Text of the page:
Food sensitivities are the culprit in many health issues ranging from an irritating ache or pain to serious autoimmune disease. By keeping a record of your diet, your functional medicine doctor can help you evaluate your diet for trends and possible diet-health connections.
3. I discovered how to save money and time.
It’s simple to create a grocery list and buy only what you need when the weekly menu is already planned. By studying meal plan records, I discovered what our most expensive grocery purchases were and came up with alternatives. Here’s how we started saving $100 a month from the grocery budget.
Also, the meal plan template allows me to plan ahead for the prep work. Batching my cooking and food preparation into one or two sessions per week means that I’m not in the kitchen day after day, even though our meals don’t contain any packaged, convenience products.
For example, I’ll get out my 12-quart steamer pot and steam two giant batches of green beans to last us all week for dinners. When everything is made ahead like this, all I need to do is heat it up on those busy nights when we’ve worked late and everyone is hungry.
Also, I seriously don’t know where I’d be without my Crock-pot.
The lesson is simple: Make a big batch of a recipe that will last 2-4 meals (or more). Our dinner for the last three nights has been ham, cabbage, and carrot stew. Meal plans that show a different menu for every meal of the week aren’t realistic, especially for busy people!
Because your diet won’t be as varied with this batch-cooking model, however, be sure that each meal is chock-full of healthy proteins, fats, and vegetables.
Get the Meal Planning Template & Sample Menu
Download the free template either as an Excel spreadsheet or as a PDF. Both versions include my sample menu plan.
TAF Weekly Meal Plan Template (Excel)
A Year of Weekly Meal Planning in Review
When I set out to write down a weekly meal plan for an entire year, I had three goals:
1. Develop a routine to help me prioritize time for making healthy, homemade meals.
Here’s how I did: I’ve always had some sort of meal planning practice, but I was never good at sticking to it. This was my first year of planning meals for EVERY DAY of an entire year. Using the template and sticking to an hour planning session every Sunday was extremely successful.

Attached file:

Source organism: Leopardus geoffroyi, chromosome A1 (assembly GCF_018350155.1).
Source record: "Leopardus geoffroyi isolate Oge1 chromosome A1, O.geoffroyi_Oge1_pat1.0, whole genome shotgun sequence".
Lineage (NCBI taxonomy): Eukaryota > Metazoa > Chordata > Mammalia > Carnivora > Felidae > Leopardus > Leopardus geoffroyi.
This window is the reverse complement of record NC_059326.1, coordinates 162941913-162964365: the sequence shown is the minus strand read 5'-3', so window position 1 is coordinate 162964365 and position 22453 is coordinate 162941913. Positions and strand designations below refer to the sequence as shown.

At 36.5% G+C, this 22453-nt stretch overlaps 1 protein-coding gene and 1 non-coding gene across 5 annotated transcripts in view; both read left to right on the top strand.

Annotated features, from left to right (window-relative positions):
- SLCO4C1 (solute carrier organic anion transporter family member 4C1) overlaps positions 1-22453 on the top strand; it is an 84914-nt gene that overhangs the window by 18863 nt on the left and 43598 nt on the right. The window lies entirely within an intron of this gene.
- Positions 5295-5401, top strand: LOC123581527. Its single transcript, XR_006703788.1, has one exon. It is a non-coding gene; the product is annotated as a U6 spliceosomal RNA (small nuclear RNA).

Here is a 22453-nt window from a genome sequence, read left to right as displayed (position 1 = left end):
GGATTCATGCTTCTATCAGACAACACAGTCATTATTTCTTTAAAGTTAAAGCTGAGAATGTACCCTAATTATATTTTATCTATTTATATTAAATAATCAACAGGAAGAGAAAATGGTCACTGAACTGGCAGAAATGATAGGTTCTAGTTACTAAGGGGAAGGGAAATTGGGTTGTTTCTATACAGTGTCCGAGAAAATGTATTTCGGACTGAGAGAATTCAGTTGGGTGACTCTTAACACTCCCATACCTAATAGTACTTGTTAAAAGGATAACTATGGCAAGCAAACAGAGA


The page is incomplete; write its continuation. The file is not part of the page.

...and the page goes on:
The meal plan helped me choose 1-3 times each week to batch together the cooking and meal preparation. This is especially helpful in the summer when I’m processing a lot of vegetables from the garden.
2. Prioritize homegrown and locally-grown items.
Here’s how I did: 50% of our meals included homegrown components and 64% of our meals included locally-produced items. We’re proud of this accomplishment and of course, hope to continue to improve.
3. Save money through more efficient choice and use of ingredients, and by eating out less.
Here’s how I did: We spent $1,000 less last year on groceries and dining out compared to the previous year, by analyzing our meal plan records and making economical substitutions for the most expensive items. We spent most of the savings on building up our storage of emergency food and water preps.
And although we did not keep track of how many times we dined out the previous year, we averaged just 2 meals out per week last year. This includes eating away from home for family trips, holidays, and special occasions such as out-of-town visitors. Because of our deliberate effort to reduce dining out expenses, I’m sure it was an improvement.
Read more about Meal Planning and Budgeting (the tactics that helped me save money!!!):
All in all, weekly meal planning can help your family eat healthier meals and reduce the food budget, too.
Share your meal planning tips below!